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Andrew Barr sent out to close the pre-schools

By johnboy - 8 May 2006 15

You have to wonder if Karin Macdonald isn’t a little glad she missed out on the Ministry this time around.

The Canberra Times reports that Andrew Barr has been sent out as the messenger for the news that pre-schools are going to have to close.

the Government is considering closing preschools, as new figures reveal eight are critically under-enrolled.

At risk are Causeway Preschool, which has just five students this year; Curtin South Preschool, which has nine; Reid Preschool which has 11; Campbell Preschool 13; Macarthur Preschool 16; Hackett Preschool with 16 students; and Cook Preschool which has 16.

A sensible government might have closed schools as they became under-enrolled even though the sun was shining. But that would have been good management.

It’s a shame the newest Minister is having to catch the bullets for this.

What’s Your opinion?


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15 Responses to
Andrew Barr sent out to close the pre-schools
nyssa76 7:56 pm 09 May 06

Fiona I have. The Team Leader has a Ba Ed (Early Childhood).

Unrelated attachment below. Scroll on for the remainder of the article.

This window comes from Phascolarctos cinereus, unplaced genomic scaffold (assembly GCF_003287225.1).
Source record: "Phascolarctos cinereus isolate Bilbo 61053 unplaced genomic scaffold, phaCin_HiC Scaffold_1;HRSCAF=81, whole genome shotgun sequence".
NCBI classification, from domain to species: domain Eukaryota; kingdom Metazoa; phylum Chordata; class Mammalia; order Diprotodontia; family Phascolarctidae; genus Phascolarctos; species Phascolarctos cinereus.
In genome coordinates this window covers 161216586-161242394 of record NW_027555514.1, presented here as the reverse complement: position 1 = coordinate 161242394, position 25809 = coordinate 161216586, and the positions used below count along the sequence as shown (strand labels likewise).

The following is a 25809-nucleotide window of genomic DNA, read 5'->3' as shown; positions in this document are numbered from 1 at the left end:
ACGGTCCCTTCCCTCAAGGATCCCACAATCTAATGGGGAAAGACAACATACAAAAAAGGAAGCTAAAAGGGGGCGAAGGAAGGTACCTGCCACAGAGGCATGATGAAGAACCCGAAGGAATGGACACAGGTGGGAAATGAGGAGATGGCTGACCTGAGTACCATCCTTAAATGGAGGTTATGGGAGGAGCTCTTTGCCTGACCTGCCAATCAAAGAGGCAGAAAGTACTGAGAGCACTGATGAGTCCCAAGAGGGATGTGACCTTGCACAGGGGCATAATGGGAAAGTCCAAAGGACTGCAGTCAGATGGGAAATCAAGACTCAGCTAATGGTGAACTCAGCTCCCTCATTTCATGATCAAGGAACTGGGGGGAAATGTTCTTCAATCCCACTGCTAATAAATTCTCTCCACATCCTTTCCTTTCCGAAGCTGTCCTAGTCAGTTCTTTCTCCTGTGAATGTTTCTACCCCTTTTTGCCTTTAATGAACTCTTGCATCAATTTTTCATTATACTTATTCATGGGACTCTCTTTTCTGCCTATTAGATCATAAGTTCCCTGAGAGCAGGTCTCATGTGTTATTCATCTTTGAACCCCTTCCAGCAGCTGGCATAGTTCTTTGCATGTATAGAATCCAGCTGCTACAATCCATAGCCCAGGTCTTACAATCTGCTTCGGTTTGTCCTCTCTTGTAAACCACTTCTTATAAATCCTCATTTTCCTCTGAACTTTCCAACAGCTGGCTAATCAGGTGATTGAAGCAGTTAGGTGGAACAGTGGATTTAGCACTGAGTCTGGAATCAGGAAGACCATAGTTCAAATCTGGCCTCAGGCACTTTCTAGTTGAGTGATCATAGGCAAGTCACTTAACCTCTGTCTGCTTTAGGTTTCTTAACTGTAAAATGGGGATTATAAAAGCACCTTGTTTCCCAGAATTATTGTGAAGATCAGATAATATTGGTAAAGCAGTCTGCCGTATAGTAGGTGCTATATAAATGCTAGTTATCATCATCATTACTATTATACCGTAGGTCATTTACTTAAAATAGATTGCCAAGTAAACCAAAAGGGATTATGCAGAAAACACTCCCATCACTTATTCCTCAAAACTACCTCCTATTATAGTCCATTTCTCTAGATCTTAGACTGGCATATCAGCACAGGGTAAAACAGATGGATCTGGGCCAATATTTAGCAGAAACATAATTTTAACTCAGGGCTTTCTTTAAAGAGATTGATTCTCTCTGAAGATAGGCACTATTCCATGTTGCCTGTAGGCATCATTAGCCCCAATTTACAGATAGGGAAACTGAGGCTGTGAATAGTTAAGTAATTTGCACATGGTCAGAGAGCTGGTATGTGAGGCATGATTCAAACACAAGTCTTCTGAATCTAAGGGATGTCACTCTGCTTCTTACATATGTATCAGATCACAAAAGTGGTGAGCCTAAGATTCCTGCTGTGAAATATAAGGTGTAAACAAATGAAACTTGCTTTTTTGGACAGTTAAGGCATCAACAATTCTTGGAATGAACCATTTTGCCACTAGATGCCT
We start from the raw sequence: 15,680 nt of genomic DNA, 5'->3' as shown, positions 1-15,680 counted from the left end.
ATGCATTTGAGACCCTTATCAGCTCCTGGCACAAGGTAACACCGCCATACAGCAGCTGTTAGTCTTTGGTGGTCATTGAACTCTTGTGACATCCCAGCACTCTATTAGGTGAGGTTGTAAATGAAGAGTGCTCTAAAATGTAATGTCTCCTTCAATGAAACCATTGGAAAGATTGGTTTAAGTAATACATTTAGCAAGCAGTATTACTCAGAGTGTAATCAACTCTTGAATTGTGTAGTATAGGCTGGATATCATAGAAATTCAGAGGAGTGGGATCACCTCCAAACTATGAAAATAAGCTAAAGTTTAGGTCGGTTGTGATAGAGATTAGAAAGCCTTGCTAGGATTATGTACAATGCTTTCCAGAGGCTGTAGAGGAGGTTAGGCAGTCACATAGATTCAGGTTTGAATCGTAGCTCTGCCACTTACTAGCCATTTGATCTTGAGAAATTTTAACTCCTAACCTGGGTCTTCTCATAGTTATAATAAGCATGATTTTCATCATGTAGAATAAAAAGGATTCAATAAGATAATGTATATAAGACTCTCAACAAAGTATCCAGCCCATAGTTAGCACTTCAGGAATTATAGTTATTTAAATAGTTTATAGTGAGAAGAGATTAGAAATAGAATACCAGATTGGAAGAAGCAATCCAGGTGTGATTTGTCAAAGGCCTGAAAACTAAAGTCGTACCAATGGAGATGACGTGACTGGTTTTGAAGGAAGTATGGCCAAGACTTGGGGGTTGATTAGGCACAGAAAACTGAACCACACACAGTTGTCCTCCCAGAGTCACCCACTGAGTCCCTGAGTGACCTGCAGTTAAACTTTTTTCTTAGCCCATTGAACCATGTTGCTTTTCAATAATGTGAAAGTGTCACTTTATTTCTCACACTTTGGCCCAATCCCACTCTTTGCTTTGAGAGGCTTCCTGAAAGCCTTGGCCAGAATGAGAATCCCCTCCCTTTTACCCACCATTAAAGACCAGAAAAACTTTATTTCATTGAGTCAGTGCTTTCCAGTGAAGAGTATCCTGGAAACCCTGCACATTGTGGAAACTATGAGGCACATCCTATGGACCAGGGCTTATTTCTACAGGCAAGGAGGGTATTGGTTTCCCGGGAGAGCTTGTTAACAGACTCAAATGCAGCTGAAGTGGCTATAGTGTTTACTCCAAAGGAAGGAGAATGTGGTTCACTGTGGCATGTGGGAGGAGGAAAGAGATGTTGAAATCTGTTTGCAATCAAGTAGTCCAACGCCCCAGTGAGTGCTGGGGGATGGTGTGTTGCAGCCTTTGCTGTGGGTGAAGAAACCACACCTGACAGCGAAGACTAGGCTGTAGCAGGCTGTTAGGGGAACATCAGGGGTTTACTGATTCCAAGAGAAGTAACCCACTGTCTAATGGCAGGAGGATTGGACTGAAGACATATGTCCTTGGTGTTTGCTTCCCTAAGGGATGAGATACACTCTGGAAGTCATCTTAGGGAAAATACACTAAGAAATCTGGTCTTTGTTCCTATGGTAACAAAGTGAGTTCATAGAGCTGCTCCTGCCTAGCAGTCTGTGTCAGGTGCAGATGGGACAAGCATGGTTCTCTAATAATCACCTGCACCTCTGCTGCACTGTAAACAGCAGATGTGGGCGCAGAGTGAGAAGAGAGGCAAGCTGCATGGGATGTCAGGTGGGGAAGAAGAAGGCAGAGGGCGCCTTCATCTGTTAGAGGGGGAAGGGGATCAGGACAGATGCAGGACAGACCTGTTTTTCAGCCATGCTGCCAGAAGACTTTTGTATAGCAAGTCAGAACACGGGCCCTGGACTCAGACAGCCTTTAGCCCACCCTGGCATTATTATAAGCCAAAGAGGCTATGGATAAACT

My son went to the same daycare centre and was more prepared than most of the children in his class.

One idea is to have a pre-school attached to a childcare centre.

In the Evatt and Gowrie areas this does happen. Staff walk the children to the pre-school – no less than 5m away – and collect the children again when pre-school is finished.

emd 4:25 pm 09 May 06

And I keep hearing in the media about the “baby bounce” – the sudden increase in babies being born as Gen Xers have bought houses in the recent housing boom. Are we closing preschools that will need to be reopened in three or four years?

dusty 12:23 pm 09 May 06

Yes I agree with all of you. Maybe a new approach to preschool education is required, given current family statistics. But blindly closing preschools which have seen enrolments drop is not solving the problem, just eliminating it. Handing childrens right of government based local preschool education to the private childcare centres is totally wrong, especially in the older areas of Canberra. Theres still a lot of kids there, its just they’re in part or full time childcare.

emd 11:56 am 09 May 06

The ideal would be a childcare centre that could do pickup/drop-off from a nearby preschool, or a preschool that had an after-school care program. That would enable working mothers to do a true full day at work.

Fiona 11:19 am 09 May 06

Most preschools are now running a combination of two full days (9-3) and 3 short days (9-1).

You’ll need to pick a good child care centre to find one that delivers a program as good as most of the gov preschools here. Good luck to you if you have, nyssa76!

See themclose them down, then wonder why the waitlists go up elsewhere…

emd 10:56 am 09 May 06

It’s not just for a year if you have multiple kids. It lasts until the youngest has started “big school”. I understand and agree with preschools providing a different environment to childcare, but that doesn’t change the logistics of working part time with kids in multiple different environments.

dusty 10:49 am 09 May 06